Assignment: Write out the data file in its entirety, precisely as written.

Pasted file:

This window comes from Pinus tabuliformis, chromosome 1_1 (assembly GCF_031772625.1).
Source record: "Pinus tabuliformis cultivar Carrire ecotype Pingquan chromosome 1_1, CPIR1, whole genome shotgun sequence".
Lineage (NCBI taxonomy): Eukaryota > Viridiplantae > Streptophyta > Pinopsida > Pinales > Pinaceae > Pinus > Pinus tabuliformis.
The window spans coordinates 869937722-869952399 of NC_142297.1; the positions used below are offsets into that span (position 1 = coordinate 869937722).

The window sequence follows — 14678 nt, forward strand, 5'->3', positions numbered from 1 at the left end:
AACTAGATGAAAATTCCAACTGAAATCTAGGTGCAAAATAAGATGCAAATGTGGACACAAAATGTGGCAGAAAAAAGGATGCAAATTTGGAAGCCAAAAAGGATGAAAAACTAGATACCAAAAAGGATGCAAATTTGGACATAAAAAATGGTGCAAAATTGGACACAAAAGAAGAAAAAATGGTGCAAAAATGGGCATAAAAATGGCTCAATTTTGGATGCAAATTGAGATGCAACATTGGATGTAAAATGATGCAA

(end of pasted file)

This window comes from Pinus tabuliformis, chromosome 1_1 (assembly GCF_031772625.1).
Source record: "Pinus tabuliformis cultivar Carrire ecotype Pingquan chromosome 1_1, CPIR1, whole genome shotgun sequence".
Lineage (NCBI taxonomy): Eukaryota > Viridiplantae > Streptophyta > Pinopsida > Pinales > Pinaceae > Pinus > Pinus tabuliformis.
The window spans coordinates 869937722-869952399 of NC_142297.1; the positions used below are offsets into that span (position 1 = coordinate 869937722).

The window sequence follows — 14678 nt, forward strand, 5'->3', positions numbered from 1 at the left end:
AACTAGATGAAAATTCCAACTGAAATCTAGGTGCAAAATAAGATGCAAATGTGGACACAAAATGTGGCAGAAAAAAGGATGCAAATTTGGAAGCCAAAAAGGATGAAAAACTAGATACCAAAAAGGATGCAAATTTGGACATAAAAAATGGTGCAAAATTGGACACAAAAGAAGAAAAAATGGTGCAAAAATGGGCATAAAAATGGCTCAATTTTGGATGCAAATTGAGATGCAACATTGGATGTAAAATGATGCAA